Keep in mind, though, that if exercise is still new to you, that you have to really make an effort to resume your new healthy habit. You’re probably not going to feel guilty, like I did, if you miss a workout. So make sure you schedule your workouts. Not only that, specify the workout that you’ll be doing. And keep that date with yourself. Remember your motivation for starting your exercise program in the first place – your reason for getting healthy and strong.

How to go from “I should” to “I did it”

Do you ever find yourself sitting and thinking to yourself, “I should do …” this or this … and then find yourself dreaming, “If I had this done, then I could …” “If I had exercised more when I was younger, I could play in the backyard with the grandkids.” Guess what? It’s not too late. Here’s how to go from “I should” to “I did it.”

First, be clear to yourself

Know exactly what you “should” do. It’s not enough to say, “I should work out more.” A more clear response is, “I should exercise 4 times a week for 30 minutes.” And a better response would be, “I will run / walk 2 times a week, do strength training twice a week and have active rest days 2 days a week.” That’s a clear response. It gives you the start of a plan.

Know why you “should” do it

This step will ensure that you take the steps needed to go from “I should” to “I did it.” If you really want something – if you really, really want something, then you’ll be willing to go through the planning process, make some sacrifices, and then make it happen. Your motivation must be very clear. And, in our example, those grandkids are growing up way too fast to let any more time slip away.

You’ll start your fitness plan to spend more time with your grandkids. And then add things on. Travel might be an option since your mobility will be better. A new wardrobe isn’t out of the question either, since your clothes won’t fit any longer. 

Plus, all those benefits for our healthy aging that we’ve been talking about, that exercise gives us. You’ll have more energy – I know, weird, isn’t it that expending energy generates energy? But it’s true. Your heart health will improve. You’ll sleep better and your memory will be better too. Solving problems will be easier as your cognition improves. Your balance will be better, so you’ll be more confident when you step out of the house.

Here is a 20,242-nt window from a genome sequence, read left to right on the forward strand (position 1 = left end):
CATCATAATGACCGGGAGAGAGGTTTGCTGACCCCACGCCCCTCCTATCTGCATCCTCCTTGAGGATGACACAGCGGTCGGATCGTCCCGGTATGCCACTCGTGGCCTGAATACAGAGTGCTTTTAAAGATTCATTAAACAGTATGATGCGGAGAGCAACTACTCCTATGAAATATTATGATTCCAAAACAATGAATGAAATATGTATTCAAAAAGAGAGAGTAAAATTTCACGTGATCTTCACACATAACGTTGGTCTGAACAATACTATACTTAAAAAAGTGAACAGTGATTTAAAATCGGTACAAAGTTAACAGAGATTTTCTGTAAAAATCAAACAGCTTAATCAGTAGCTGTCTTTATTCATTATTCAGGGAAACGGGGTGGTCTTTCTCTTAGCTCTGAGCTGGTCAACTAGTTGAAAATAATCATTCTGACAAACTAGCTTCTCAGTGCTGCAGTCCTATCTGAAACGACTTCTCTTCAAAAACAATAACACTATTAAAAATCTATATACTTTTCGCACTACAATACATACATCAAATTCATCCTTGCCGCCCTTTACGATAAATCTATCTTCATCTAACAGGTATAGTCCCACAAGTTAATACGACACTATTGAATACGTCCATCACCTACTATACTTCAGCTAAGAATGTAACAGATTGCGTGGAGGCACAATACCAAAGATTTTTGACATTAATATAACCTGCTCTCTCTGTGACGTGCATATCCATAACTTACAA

Schedule your stepping stones

You can’t go from not exercising to full hour-long (or even half hour) workouts in a week. The best way to make sure you follow through and not quit from the overwhelm is to map out your strategy. Write it down. Go from 10 minutes to 30 over time – but schedule those longer sessions specifically on your calendar.

Keep your appointments to go from “I should” to “I did it.”

And keep those appointments with yourself! When you do, your resilience improves. You’ll prove to yourself that you’re strong and can accomplish anything. You’ll have gone from “I should” to “I did it.”

5 tips for consistent workouts

It’s on everyone’s to-do list, but really shouldn’t need to be. You know that the only way exercise is effective is if it’s consistent. And it’s really important for us, as seniors especially, for our workouts to be consistent. We know that exercise gives us a healthier heart and lungs, it strengthens our brittle bones, and it improves our memory and cognition. But it’s hard to lace up those sneakers a few times a week. Every week. It’s essential for our healthy aging. The motivation is lacking to exercise on our own. I’m busy and so are you. We’ve got stuff to do. But exercise is important, too. So how can we make sure our workouts are consistent? 

This isn’t one of the official “tips,” but first set yourself a fitness goal. If you see progress toward a goal, you start off motivated! For suggestions on setting goals, just download the Get It Done Guide. Easy peasy. Moving on, here are 5 tips for consistent workouts.

Find an exercise program you enjoy

I’ve said it before – if you don’t like an exercise program, then you’re not going to do it. You’ll make excuses and find other things you “need to” do first. I’ll be the first one to say that I run twice a week even though I don’t enjoy it. But I do enjoy the audiobooks I listen to as I run. So, find an exercise program you can live with, and something to help you like it. And be sure that your exercise program has enough variety so you won’t get bored or overwork any particular muscle group.